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Rep. David Trone announces campaign for Senate in Maryland

<i>Bill Clark/CQ Roll Call/Getty Images</i><br/>Maryland Rep. David Trone
CQ-Roll Call, Inc via Getty Imag
Bill Clark/CQ Roll Call/Getty Images
Maryland Rep. David Trone

By Simone Pathe, CNN

Maryland Rep. David Trone, who’s poured millions of his own money into his congressional campaigns, is announcing his Senate candidacy on Thursday, accelerating what will likely be a competitive Democratic primary for the seat of retiring Sen. Ben Cardin.

His announcement video opens with a ticking clock and Trone rattling off statistics about deaths from overdoses and mental illness and racial inequity in the criminal justice system.

“Is any of this acceptable to you? To anyone? Not to me,” the congressman says.

Montgomery County Councilmember Will Jawando launched his bid earlier this week, and other big names like Rep. Jamie Raskin could also be in the mix for the Democratic nomination. The general election isn’t likely to be competitive in a state that President Joe Biden carried by 33 points in 2020. That means the real action will play out in the primary, which will help take the temperature of the Democratic electorate in 2024.

Cardin, the chair of the Small Business Committee and second-ranking Democrat on the Foreign Relations Committee, announced Monday that he would not run for reelection in 2024. Having held the seat since 2006, his departure is providing an opening for ambitious Democrats in a blue state. There’s plenty of time for would-be candidates to enter the race — Maryland’s filing deadline is February 9, 2024.

Trone, the owner and co-founder of Total Wine & More, could bring significant personal resources to the race. He loaned $12,552,000 to his 2022 campaign for Maryland’s 6th District, according to the Federal Election Commission — more than any other House candidate in the country. He won reelection last fall by about 10 points in a district Biden carried by about a similar margin in 2020.

His history of self-funding is longstanding. When he first won the nomination for the 6th District in 2018, he spent nearly $12 million of his own money — slightly less than the record he set in 2016 for a House candidate self-funding when he spent $13 million to try to secure the nomination in the 8th District. (He came up short against Raskin.)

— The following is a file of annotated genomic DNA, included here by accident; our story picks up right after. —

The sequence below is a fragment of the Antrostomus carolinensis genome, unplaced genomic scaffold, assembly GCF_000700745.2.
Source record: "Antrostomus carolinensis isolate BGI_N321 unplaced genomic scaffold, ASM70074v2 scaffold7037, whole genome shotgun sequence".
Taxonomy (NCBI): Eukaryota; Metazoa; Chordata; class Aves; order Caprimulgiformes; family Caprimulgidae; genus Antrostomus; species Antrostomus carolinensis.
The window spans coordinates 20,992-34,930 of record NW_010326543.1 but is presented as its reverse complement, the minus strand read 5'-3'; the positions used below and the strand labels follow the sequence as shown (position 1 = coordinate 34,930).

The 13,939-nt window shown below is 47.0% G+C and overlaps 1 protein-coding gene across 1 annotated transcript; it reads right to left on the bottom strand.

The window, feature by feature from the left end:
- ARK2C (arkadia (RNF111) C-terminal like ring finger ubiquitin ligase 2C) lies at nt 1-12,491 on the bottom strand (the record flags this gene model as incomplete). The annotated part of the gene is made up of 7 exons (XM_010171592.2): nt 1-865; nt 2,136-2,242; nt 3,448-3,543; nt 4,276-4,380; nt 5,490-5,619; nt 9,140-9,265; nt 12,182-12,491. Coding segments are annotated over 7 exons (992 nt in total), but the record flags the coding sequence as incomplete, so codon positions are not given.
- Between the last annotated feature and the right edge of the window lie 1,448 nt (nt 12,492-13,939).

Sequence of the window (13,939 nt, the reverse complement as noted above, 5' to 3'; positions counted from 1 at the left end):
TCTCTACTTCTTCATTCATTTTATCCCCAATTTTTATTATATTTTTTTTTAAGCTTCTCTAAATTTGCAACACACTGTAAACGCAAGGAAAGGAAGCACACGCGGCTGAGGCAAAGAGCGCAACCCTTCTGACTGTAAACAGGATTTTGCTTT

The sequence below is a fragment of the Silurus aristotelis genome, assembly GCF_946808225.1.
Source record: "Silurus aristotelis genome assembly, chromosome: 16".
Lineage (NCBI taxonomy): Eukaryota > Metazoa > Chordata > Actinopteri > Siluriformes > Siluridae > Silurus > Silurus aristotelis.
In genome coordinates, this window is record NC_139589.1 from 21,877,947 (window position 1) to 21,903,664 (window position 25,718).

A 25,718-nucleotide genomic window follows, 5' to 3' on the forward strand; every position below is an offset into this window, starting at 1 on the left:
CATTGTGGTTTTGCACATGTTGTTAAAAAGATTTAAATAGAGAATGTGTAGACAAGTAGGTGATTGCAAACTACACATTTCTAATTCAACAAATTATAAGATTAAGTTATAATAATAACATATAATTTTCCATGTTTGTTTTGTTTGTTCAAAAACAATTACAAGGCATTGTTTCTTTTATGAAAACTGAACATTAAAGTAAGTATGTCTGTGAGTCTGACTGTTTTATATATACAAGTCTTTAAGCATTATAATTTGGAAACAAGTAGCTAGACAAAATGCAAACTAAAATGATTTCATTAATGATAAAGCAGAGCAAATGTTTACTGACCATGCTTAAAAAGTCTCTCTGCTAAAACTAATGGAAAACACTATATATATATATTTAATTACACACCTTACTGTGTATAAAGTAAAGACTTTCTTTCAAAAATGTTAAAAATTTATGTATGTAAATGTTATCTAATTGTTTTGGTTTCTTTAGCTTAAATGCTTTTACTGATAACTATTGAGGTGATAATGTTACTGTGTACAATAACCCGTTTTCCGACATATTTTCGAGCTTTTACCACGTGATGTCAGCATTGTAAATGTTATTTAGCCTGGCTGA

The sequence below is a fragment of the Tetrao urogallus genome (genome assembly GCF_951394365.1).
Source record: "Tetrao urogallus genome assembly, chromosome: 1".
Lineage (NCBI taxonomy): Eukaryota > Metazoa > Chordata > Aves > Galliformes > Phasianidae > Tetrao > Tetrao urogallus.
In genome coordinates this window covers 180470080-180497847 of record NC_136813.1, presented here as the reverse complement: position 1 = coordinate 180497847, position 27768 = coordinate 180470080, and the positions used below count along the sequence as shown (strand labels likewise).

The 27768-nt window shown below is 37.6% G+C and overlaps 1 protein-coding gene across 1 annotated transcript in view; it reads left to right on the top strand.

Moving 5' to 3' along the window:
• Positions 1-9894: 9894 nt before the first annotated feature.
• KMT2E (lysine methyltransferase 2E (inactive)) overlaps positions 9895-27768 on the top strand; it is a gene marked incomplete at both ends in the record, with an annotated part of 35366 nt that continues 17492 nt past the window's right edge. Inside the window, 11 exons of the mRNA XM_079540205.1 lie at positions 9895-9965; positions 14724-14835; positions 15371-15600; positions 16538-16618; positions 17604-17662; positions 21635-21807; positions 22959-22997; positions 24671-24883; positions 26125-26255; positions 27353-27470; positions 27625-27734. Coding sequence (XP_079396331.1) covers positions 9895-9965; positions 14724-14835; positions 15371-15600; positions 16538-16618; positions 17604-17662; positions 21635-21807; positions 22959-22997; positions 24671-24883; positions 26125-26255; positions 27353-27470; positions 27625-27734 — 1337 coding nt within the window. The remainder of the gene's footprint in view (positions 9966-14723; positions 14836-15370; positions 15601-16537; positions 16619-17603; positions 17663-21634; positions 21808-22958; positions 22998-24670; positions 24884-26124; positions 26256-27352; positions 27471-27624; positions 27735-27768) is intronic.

Despite that personal wealth, Trone spotlights humble beginnings in his Senate announcement video, talking about how his family’s farm was seized by the bank.

“I know what it’s like to struggle,” he says. “I learned there’s no shame in asking for help, but there is in not helping.”

He touts his record as an employer and calls out “an unfair criminal justice system.” He also highlights his rejection of corporate PAC and lobbyist contributions, which has become a litmus test in some Democratic primaries in recent cycles. In Congress, he helped form the Bipartisan Mental Health and Substance Use Disorder Task Force.

Trone brought in $185,013 in the first quarter of this year, which ended on March 31. But that included a $150,000 personal loan. He entered the second quarter with about $171,000 in the bank.

Jawando, who announced his candidacy on Tuesday with a message about economic equality, served as an associate director of the White House Office of Public Engagement in the Obama administration and later as an adviser to then-Education Secretary Arne Duncan.

“There’s a big lie in America, but it’s not about Donald Trump,” Jawando says in his announcement video. “The real big lie, the one you feel everyday, that pits neighbors against neighbors, is the one that says for me to do well, you have to do worse.”

“I’m running for Senate because I believe we can build a shared prosperity in Maryland that lifts everyone up,” he concludes.

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